41. Orellana, C., Peña, F., García, A., Perea, J., Martos, J., Domenech, V., Acero, R., 2009. Carcass characteristics, fatty acid composition, and meat quality of Criollo Argentino and Braford steers raised on forage in a semi-tropical region of Argentina. Meat Sciences, 81, 57–64CrossRefGoogle Scholar
  42. Peiretti, P.G., Gai, F., Rugiapaglia, A., Mussa, P.P., Meineri, G., 2015. Fresh meat quality of pigs fed diets with different fatty acid profiles and supplemented with red wine solids. Food Science and Technology, Campinas, 35(4), 633–642CrossRefGoogle Scholar
  43. Raiymbek, G., Kadim, I., Konuspayeva, G., Mahgoub, O., Serikbayeva, A., Faye, B. 2015. Discriminant amino-acid components of Bactrian (Camelus bactrianus) and Dromedary (Camelus dromedarius) meat. Journal of Food composition and analysis, 41, 194–200CrossRefGoogle Scholar
  44. Ramırez, J.A., Dıaz, I., Pla, M., Gil, M., Blasco, A., Oliver, M.A., 2013. Fatty acid composition of leg meat and perirenal fat of rabbits selected by growth rate. Food Chemistry, 90, 251–256CrossRefGoogle Scholar
  45. Rawdah, T.N., El-Faer, M.Z., Koreish, S.A., 1994. Fatty acid composition of the meat and fat of the one-humped camel (Camelus dromedarius). Meat Sciences., 37, 149–155CrossRefGoogle Scholar
  46. Rhee, K.S., Waldron, D.F., Ziprin, Y.A., Rhee, K.C., 2000. Fatty acid composition of goat diets vs intramuscular fat. Meat Sciences, 54, 313–318CrossRefGoogle Scholar
  47. Silva, T.M., de Medeiros, A.N., Oliveira, R.L., Gonzaga Neto, S., do E. Queiroga, R do C.R., Ribeiro, R.D.X., Leão, A.G., Bezerra, L.R., 2016. Carcass traits and meat quality of crossbred Boer goats fed peanut cake as a substitute for soybean meal. Journal of Animal Sciences, 94, 2992–3002Google Scholar
  48. Scollan, N., 2003. Strategies for optimizing the fatty acid composition of beef. IGER Innovations, 42–45Google Scholar
  49. Shaltout, K.H., El-Keblawy, A.A., Mousa, M.T., 2008. Vegetation Analysis of Some Desert Rangelands in United Arab Emirates. Middle-East Journal of Scientific Research, 3(3), 149–155Google Scholar
  50. Stone, A.R.; Gurung, N., Solaiman, S. G., Min, B. R., Abdelrahim, G. M., Kumi, A. S., Mc Elhenney, W.H., 2016. Fatty acid composition of growing kiko x spanish crossbred intact male goats fed varying levels of peanut skins. Professional Agricultural Workers Journal, 3(2, 4), 1–14Google Scholar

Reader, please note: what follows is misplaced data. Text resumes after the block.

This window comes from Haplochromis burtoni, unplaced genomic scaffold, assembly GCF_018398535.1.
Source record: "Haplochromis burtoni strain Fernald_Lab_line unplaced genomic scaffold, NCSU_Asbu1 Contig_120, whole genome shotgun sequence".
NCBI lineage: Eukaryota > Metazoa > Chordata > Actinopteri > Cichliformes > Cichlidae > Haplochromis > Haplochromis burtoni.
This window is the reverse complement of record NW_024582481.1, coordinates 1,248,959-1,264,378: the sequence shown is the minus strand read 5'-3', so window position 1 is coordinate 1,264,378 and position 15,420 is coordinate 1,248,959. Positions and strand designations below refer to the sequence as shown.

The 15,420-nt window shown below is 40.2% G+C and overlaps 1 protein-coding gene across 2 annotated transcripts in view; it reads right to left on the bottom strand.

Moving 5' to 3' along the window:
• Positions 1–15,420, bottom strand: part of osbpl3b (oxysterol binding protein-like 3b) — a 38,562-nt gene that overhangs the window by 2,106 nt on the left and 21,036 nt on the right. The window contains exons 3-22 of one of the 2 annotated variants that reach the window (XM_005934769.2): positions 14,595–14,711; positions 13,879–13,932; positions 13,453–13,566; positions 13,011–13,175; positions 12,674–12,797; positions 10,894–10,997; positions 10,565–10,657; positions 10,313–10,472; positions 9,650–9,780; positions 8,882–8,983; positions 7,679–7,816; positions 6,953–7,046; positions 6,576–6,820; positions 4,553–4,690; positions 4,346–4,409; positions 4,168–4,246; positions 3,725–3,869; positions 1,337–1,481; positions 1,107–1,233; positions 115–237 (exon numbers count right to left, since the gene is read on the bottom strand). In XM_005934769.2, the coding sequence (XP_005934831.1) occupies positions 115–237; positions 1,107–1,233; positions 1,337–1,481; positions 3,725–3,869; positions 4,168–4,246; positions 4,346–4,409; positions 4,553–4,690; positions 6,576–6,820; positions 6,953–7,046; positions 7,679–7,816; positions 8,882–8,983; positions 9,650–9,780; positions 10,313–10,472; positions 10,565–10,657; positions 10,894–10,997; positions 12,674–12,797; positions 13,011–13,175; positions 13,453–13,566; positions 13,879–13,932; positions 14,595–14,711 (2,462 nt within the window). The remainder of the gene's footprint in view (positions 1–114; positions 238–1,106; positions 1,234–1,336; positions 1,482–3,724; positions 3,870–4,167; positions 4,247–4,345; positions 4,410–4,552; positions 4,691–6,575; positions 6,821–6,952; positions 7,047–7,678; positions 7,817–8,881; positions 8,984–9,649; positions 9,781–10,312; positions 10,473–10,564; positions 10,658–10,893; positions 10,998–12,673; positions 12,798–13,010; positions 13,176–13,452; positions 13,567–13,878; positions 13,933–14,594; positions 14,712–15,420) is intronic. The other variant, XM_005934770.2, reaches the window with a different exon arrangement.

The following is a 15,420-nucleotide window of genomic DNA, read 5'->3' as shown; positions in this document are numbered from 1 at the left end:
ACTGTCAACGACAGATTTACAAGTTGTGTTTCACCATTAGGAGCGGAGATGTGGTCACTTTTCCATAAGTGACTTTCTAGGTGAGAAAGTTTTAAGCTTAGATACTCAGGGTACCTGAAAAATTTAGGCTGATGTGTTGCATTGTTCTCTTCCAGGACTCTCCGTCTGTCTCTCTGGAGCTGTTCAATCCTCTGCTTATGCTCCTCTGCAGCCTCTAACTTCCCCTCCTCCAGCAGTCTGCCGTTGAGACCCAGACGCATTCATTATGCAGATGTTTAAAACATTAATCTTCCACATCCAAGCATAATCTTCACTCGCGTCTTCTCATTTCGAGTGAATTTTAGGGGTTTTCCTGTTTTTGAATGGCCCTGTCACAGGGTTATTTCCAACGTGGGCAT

51. Strazdina, V., Jemeljanovs, A., Sterna, V., 2012. Fatty Acids Composition of Elk, deer, Roe Deer and Wild Boar Meat Hunted in Latvia. International Journal of Animal Veterinary Sciences, 6(9), 765–768Google Scholar
  52. Ulbricht, T.L.V., Southgate, D.A.T., 1991. Coronary heart disease: seven dietary factors. Lancet, 338, 985–992CrossRefGoogle Scholar
  53. Urbisinov, Zh.K., 1992. Food and biological value traditional local milk and meat products (in Russian: Pishevaya I biologicheskaya cennost traditionno mestnyh molochnyh produktov). Dissertation work for candidates’ level. Alma-Ata, Kazakhstan, 172 p.Google Scholar
  54. Ward, J.H., 1963. Hierarchical grouping to optimize an objective function. Journal of American Statistics Association, 58, 238–244CrossRefGoogle Scholar
  55. Wood, J.D., Enser, M., Fisher, A.V., Nute, G.R., Sheard, P.R., Richardson, R.I., Hughes, S.I., Whittington, F.M., 2008. Fat deposition, fatty acid composition and meat quality: A review. Meat Sciences, 78, 343–358CrossRefGoogle Scholar

Copyright information

© Springer Nature B.V. 2019

Authors and Affiliations

  1. 1.Al-Farabi Kazakh National UniversityAlmatyKazakhstan
  2. 2.CIRAD-ESCampus international de BaillarguetMontpellierFrance
  3. 3.Department of Biological Sciences and Chemistry, College of Arts and SciencesUniversity of NizwaNizwaSultanate of Oman
  4. 4.Kazakh National Agrarian UniversityAlmatyKazakhstan

Personalised recommendations